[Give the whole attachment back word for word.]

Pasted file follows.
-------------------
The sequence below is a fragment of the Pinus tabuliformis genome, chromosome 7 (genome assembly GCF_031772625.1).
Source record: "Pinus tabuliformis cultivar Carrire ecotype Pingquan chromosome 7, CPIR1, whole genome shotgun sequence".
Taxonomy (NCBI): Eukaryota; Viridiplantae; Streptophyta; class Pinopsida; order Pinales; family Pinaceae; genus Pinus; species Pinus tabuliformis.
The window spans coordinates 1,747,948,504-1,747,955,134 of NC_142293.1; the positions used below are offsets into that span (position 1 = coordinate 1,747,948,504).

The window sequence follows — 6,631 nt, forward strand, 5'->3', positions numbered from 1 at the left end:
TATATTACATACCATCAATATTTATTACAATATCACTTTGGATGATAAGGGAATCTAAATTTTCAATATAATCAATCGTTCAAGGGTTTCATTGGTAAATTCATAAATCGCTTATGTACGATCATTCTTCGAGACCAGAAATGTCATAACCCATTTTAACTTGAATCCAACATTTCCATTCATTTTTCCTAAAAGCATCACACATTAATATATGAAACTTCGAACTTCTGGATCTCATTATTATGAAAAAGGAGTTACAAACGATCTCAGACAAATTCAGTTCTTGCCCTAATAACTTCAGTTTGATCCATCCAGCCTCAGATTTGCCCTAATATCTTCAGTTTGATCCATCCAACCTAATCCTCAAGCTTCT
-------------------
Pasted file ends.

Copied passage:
The sequence below is a fragment of the Pinus tabuliformis genome, chromosome 7 (genome assembly GCF_031772625.1).
Source record: "Pinus tabuliformis cultivar Carrire ecotype Pingquan chromosome 7, CPIR1, whole genome shotgun sequence".
Taxonomy (NCBI): Eukaryota; Viridiplantae; Streptophyta; class Pinopsida; order Pinales; family Pinaceae; genus Pinus; species Pinus tabuliformis.
The window spans coordinates 1,747,948,504-1,747,955,134 of NC_142293.1; the positions used below are offsets into that span (position 1 = coordinate 1,747,948,504).

The window sequence follows — 6,631 nt, forward strand, 5'->3', positions numbered from 1 at the left end:
TATATTACATACCATCAATATTTATTACAATATCACTTTGGATGATAAGGGAATCTAAATTTTCAATATAATCAATCGTTCAAGGGTTTCATTGGTAAATTCATAAATCGCTTATGTACGATCATTCTTCGAGACCAGAAATGTCATAACCCATTTTAACTTGAATCCAACATTTCCATTCATTTTTCCTAAAAGCATCACACATTAATATATGAAACTTCGAACTTCTGGATCTCATTATTATGAAAAAGGAGTTACAAACGATCTCAGACAAATTCAGTTCTTGCCCTAATAACTTCAGTTTGATCCATCCAGCCTCAGATTTGCCCTAATATCTTCAGTTTGATCCATCCAACCTAATCCTCAAGCTTCT